I’ve decided that, moving forward, I’m no longer going to put numeric ratings on my reviews.

a) Everyone has their own sliding scale that they then can’t really apply to someone else’s numbers
b) I don’t want to have to read everyone’s profile to know what the numbers mean
c) I don’t taste a lot of tea that I’m not highly confident is quality leaf and that I’ll enjoy drinking, which jams up my ratings almost all well above 75, most even above 85, which becomes fairly useless
d) On the rare occasion I get something I don’t like, that’s my personal taste, my preference, it is rarely a reflection on the quality of the tea, itself

So. No more numbers. Let’s talk about tea, and use words to “rate” the tea.

My recent experience with the golden fleece has me focusing on the non-flavor aspects of tea.

I’m on about my 10th steep of this first flush and the liqueur is still strong, mellow and soft with near instantaneous steeping.

The brew is thick and soft in the mouth, no bite on the tongue and no astringency at the finish. I’m sure I already knew this, unconsciously, but this fullness on the palate is a huge part of what makes me truly enjoy premium tea in a way that I don’t enjoy a bag of Lipton in a hotel room. It doesn’t really have anything to do with the Lipton “tasting bad”. With a splash of lemon or sugar Lipton is just fine. And you can’t really say that it is “thin” either. You can get a brew almost as black as coffee even with a cheap tea bag.

But what you can’t get is that full, thick mouth feel. It is what I think makes most people enjoy coffee but not enjoy tea if they’ve never had truly good tea. Bad tea is … for lack of a better word, watery.

Ten steeps in, this darjeeling starts to taste a whole lot like a peony white tea. Sunshine and hay and dusty old books. What’s interesting is just how different this is from a late season darjeeling which will be much more like an oolong or even an assam. But in this first flush there are no amber, toasted or black notes at all. There aren’t even really any green notes. This is really much more like a fine white tea than anything else.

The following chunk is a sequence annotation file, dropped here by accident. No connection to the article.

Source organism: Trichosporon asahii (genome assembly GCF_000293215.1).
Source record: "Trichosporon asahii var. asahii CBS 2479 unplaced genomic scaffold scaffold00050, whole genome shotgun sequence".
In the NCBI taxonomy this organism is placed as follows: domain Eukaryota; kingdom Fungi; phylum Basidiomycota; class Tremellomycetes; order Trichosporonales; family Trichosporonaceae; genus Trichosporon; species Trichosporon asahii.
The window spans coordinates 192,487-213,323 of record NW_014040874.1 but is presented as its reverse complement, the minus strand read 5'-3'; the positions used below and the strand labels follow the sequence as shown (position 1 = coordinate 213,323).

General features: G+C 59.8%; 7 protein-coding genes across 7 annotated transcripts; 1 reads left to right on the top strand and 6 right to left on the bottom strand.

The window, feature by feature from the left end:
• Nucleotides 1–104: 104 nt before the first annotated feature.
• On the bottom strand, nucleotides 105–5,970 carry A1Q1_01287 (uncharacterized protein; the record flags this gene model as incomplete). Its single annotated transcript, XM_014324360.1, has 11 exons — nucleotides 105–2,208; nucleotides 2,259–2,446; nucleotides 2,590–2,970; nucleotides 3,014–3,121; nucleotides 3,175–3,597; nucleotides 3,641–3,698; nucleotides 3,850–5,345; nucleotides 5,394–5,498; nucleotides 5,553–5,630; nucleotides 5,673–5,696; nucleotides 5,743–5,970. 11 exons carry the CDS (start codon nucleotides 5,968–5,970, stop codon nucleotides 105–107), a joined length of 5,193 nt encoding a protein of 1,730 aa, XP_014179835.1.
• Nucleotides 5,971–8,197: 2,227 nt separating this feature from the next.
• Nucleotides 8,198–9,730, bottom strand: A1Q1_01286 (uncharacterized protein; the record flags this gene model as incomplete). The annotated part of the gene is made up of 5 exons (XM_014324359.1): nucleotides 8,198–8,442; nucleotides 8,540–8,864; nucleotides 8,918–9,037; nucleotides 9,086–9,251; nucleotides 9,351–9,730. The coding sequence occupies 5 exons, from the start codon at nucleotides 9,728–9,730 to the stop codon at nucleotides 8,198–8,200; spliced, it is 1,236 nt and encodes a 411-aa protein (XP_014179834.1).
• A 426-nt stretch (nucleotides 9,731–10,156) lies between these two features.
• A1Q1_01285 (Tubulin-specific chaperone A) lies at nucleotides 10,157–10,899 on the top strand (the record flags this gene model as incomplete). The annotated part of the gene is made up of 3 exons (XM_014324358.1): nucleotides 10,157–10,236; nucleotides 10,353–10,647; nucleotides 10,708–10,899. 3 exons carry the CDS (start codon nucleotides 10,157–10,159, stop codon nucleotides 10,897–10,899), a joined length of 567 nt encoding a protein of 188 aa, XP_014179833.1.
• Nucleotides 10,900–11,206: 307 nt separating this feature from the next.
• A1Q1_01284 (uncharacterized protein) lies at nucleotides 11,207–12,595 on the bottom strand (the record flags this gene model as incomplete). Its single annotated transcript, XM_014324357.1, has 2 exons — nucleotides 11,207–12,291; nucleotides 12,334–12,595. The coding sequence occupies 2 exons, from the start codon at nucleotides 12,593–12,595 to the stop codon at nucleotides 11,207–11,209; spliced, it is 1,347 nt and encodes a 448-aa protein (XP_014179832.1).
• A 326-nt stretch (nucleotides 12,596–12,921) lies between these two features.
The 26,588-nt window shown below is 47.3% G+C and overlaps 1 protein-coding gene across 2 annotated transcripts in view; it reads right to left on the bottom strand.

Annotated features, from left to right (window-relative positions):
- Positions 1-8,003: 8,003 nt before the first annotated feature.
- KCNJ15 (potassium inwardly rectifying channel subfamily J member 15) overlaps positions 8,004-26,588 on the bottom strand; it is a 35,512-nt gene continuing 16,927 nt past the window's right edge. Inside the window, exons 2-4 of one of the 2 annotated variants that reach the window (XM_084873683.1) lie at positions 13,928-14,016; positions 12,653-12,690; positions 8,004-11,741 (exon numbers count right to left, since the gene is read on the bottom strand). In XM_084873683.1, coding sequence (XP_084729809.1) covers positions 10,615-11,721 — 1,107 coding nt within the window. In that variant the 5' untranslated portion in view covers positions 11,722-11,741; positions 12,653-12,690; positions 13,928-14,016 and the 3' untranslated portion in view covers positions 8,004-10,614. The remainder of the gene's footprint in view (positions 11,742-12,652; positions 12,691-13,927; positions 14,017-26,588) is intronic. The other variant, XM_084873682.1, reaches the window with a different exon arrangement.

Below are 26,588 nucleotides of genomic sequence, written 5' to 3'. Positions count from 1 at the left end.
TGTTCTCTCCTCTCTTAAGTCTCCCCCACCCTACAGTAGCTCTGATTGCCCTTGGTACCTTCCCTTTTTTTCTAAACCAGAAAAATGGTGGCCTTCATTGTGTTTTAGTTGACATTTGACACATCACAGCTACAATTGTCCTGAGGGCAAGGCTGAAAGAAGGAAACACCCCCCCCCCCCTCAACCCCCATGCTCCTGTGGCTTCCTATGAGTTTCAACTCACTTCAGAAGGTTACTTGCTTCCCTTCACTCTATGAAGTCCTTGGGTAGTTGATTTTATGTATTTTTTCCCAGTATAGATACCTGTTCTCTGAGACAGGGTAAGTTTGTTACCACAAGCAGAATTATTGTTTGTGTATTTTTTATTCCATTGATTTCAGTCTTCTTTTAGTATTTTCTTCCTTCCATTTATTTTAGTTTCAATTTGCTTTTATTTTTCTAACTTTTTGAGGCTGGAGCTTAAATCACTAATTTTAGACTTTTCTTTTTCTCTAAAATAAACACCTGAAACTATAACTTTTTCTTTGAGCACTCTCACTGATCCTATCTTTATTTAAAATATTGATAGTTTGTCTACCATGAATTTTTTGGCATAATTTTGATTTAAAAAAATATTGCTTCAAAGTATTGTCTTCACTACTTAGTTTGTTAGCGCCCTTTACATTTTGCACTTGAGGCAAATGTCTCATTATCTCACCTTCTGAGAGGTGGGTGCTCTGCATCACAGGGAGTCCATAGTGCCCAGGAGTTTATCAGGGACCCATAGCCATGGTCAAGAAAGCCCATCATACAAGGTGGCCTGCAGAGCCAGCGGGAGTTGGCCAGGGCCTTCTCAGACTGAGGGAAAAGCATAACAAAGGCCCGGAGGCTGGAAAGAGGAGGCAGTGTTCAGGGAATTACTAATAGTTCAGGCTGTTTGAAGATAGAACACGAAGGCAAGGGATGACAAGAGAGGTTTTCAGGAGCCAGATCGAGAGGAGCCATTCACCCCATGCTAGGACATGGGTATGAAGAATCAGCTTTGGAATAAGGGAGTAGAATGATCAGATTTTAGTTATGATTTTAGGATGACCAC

Am I totally blanking or is the whole first flush, second flush, late flush thing not nearly as emphasized in any other tea beside darjeeling?

Preparation
Boiling 0 min, 15 sec
ScottTeaMan

Sounds like a great tea! I have to agree about the distinct differences in the flushes of Darjeeling teas. That is one reason Darjeeling teas are such a favorite of mine. It’s like there’s almost always a surprise in the cup-or surprises. :))

Jim Marks

I am now remembering there is some Chinese tea that separates into pickings prior to and after the celebration of some festival, but I cannot remember the name of the tea variety or the festival…

ScottTeaMan

Pre-chingming teas. This is from Upton Tea Imports:

The festival of Chingming (Qingming) is a 2500 year-old tradition in which people visit the burial sites of their ancestors to pay respect. It is significant in Chinese tea culture because it serves as a demarcation between a distinct pre-Chingming plucking period and the subsequent plucking period occuring after the festival date (usually around April 5). Pre-Chingming teas are prized for their delicacy and subtle, fresh nuances.

ScottTeaMan

In 2009, Upton’s procured some Tindharia Autumnal “Diwali” tea, to honor and celebrate the Festival of Lights. Here’s more info on Diwali:

http://timesofindia.indiatimes.com/diwali/eventcoverage/10244929.cms

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ScottTeaMan

Sounds like a great tea! I have to agree about the distinct differences in the flushes of Darjeeling teas. That is one reason Darjeeling teas are such a favorite of mine. It’s like there’s almost always a surprise in the cup-or surprises. :))

Jim Marks

I am now remembering there is some Chinese tea that separates into pickings prior to and after the celebration of some festival, but I cannot remember the name of the tea variety or the festival…

ScottTeaMan

Pre-chingming teas. This is from Upton Tea Imports:

The festival of Chingming (Qingming) is a 2500 year-old tradition in which people visit the burial sites of their ancestors to pay respect. It is significant in Chinese tea culture because it serves as a demarcation between a distinct pre-Chingming plucking period and the subsequent plucking period occuring after the festival date (usually around April 5). Pre-Chingming teas are prized for their delicacy and subtle, fresh nuances.

ScottTeaMan

In 2009, Upton’s procured some Tindharia Autumnal “Diwali” tea, to honor and celebrate the Festival of Lights. Here’s more info on Diwali:

http://timesofindia.indiatimes.com/diwali/eventcoverage/10244929.cms

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I am rarely, if ever, active here. But I do return from time to time to talk about a very special tea I’ve come across.

You can hear the music I compose here:
http://jimjohnmarks.bandcamp.com

I have a chapter in this book of popular philosophy
http://amzn.com/0812697316

I blog about cooking here https://dungeonsandkitchens.wordpress.com

I blog about composing music and gardening here
http://jimjohnmarks.wordpress.com

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